Darwin did us a great favor, but evolution was not well understood by those who adopted it as a model either in or outside of biology for about a century. Most seem to have been convinced that evolution is a progress towards objectively superior and that evolution explains the appearance of more intelligent species, more powerful societies, better races, better religions, etc. They understood fitter as objectively and unquestionably superior. A great testament to how good a model evolution is, is that even though most who worked with it were misinterpreting it, they still got a lot of things right. However, these bad understandings of it also had some very significant unfortunate consequences.

The sources Acharya relies on are not sources that adhere to the mistaken view - that much must be granted. However, the intellectual baseline against which they work was that view, and their reaction is generally not the cleverest. If you work under the assumption that a mistaken view must be countered by the exact opposite view (but retain the same conceptual apparatus - with ideas like 'superior', etc), you will have a bad time.

Robert Tulip, at Murdock's forum freethoughtnation, responded to my mentioning the flaws of the outdated model thus:
Miekko notes that conventional Christianity in the 19th century argued for social evolution of religion from animism up to monotheism. But Miekko, perhaps because his expertise is in computer science rather than comparative mythology, appears oblivious to the fact that the authors Acharya quotes, especially Massey, argue strongly against this conventional evolutionary model of religious culture, and in fact see Christianity as a degradation from an earlier higher culture. So Meikko’s stated reason to ignore Acharya’s use of older scholarship is completely wrong and irrelevant. This sort of ad hominem is just comical - ‘don’t read Massey because he lived at a time when other people believed dogmatic errors.’[1] 
Massey would have been revolutionary had he realized there's a better option than just reversing the idea of progressive improvement on some absolute scale. Yes, criticizing the prevailing model at the time was justified - in fact, most evolutionary models of the time really suffered from intellectual shortcomings of the time. However, one model being wrong does not make every alternative view right!

I will attempt to describe a more modern view of evolution - where a population of organisms adapts the cards it has been dealt in response to its environment (or changes in the environment) through natural selection. I will then describe analogously a similar model for religions. This model is a great improvement over both Massey's and his opponents - neither can we or do we need to posit that Christianity is superior to Judaism, which in turn is superior to paganism, nor do we need to posit that Judaism, Christianity and Hinduism are degenerate forms of a superior ancient religion. The conclusion will be that inferiority or superiority are not very useful concepts (I will grant that some very remarkable cases do justify being considered inferior, such as suicide cults), but that religions over times have changed due to environmental (including the memetic/intellectual, political and natural environments) pressures, and adapted to fill their niches. Religions have different pressures on them than biological life does: misunderstanding and reinterpretation are two obvious ways for mutation to be introduced, ...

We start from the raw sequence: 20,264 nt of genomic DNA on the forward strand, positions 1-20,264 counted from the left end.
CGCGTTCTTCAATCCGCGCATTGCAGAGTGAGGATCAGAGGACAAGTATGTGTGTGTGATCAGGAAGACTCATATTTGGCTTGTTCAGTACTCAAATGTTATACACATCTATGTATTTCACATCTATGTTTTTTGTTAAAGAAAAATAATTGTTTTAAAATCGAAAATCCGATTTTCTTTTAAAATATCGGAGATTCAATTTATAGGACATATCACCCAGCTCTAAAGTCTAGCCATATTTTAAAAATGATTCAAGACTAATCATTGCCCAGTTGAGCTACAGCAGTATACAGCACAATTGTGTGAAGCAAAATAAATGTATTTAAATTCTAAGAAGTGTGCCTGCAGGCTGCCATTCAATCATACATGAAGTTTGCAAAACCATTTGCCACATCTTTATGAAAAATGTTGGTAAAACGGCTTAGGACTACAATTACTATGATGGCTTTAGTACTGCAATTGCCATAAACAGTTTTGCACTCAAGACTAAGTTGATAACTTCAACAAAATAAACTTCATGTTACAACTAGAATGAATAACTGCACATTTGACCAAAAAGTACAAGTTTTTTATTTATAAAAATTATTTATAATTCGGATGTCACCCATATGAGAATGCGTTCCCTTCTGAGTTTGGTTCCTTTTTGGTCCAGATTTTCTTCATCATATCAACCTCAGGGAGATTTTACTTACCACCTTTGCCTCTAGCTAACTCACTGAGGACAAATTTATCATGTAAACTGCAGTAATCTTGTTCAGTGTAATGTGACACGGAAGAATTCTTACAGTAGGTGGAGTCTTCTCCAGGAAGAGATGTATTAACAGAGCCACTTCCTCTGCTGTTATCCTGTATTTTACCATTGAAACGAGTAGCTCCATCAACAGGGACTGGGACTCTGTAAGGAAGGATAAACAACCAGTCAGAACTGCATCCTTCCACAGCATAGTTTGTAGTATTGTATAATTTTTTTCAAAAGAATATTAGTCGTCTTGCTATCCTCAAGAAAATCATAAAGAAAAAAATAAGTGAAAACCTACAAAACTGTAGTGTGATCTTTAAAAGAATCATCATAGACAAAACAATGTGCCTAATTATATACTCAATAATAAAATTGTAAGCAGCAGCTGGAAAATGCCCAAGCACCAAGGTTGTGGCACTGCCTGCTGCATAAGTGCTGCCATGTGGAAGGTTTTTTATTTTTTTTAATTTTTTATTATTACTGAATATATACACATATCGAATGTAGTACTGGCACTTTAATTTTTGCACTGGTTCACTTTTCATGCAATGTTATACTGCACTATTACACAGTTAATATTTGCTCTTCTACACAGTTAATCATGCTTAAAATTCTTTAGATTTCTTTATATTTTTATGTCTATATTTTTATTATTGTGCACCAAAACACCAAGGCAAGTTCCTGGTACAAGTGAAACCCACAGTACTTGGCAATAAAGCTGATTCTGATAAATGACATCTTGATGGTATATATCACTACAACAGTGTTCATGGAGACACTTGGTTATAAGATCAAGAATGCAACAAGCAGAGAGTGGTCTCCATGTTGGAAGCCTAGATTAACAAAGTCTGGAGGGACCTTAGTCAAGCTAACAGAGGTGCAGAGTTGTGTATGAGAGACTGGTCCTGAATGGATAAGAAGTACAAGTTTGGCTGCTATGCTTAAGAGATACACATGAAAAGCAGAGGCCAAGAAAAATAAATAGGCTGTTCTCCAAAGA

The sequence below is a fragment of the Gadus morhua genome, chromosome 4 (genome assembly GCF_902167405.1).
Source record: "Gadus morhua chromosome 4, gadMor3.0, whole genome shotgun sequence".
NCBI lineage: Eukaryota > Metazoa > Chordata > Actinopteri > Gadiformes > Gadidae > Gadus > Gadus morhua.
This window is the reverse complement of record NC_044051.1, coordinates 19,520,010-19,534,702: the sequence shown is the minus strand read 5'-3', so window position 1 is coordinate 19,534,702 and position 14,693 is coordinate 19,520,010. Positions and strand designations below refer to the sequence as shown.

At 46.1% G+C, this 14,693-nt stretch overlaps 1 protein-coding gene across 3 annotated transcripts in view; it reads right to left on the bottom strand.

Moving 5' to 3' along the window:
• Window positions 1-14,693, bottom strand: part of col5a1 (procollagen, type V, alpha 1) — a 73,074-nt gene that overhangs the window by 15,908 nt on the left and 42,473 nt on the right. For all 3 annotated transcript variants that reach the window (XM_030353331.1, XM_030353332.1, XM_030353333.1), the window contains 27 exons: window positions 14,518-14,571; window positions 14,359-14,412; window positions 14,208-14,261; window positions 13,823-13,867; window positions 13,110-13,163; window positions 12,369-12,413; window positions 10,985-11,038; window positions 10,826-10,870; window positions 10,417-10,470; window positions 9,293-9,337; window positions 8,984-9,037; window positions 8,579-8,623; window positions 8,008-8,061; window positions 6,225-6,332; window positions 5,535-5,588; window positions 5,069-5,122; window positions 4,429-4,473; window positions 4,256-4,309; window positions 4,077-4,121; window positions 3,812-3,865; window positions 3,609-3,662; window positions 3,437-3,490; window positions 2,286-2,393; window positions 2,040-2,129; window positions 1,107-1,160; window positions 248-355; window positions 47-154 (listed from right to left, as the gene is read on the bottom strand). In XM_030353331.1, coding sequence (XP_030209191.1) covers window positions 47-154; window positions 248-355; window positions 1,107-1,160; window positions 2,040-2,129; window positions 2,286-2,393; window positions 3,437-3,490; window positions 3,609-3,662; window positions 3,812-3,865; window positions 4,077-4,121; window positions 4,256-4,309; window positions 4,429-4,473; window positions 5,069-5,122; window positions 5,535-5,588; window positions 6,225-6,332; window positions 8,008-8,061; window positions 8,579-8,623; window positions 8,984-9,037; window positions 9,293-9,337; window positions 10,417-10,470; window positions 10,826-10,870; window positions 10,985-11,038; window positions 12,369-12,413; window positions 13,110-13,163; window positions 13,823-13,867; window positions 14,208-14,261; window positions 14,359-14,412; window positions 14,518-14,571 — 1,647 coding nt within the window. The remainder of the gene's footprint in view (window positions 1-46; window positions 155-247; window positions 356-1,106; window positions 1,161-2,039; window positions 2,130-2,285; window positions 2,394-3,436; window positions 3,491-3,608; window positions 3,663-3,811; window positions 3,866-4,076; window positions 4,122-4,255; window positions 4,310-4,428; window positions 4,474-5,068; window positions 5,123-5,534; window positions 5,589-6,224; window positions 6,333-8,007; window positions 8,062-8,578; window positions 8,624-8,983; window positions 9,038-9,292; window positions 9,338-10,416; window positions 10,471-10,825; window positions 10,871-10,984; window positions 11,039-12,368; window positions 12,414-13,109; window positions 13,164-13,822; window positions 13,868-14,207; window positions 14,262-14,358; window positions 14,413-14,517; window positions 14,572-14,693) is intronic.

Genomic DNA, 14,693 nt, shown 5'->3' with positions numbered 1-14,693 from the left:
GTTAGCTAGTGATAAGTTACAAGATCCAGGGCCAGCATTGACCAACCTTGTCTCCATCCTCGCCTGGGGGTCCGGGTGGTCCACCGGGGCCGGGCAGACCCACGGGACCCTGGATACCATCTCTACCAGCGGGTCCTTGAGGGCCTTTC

Great minds of the 19th and early 20th century thought and even to this day some idiots think that evolution provides a reasonable way of classifying, say, humans into groups by comparing how 'primitive' or 'advanced' we are. There are also many who believe mankind is on the verge of some 'evolutionary step' - and this is based on the dumb notion that evolution somehow is predetermined or that it has some intended end-point and that this somehow happens in huge leaps - that there is an objectively measurable path from inferior to superior, and that all organisms either ascend this scale or flunk out and remain at their inferior step on the ladder.

Evolution has one main effect over time: favoring, over time, traits that benefit the reproduction and survival of populations in the environment they finds themselves in. This is, of course, a kind of improvement, but the improvement is not an improvement towards some kind of objectively universally superior class, but towards just being improving chances of survival and reproduction in a given environment.

Before trying to establish an evolutionary model with regard to religions, let us consider what an 'ultimately fit life form' would be, in terms of evolutionary fitness:
  • it would live and procreate with a minimal waste of resources
  • it would be simple - the fewer the involved components, the less the risk of malfunction during operation, or of mistaken copies in reproduction
  • it would procreate quicker than any other possible set of molecules
  • when procreating, it would create accurate reproductions of itself
  • it would have these properties in all circumstances where life can exist at all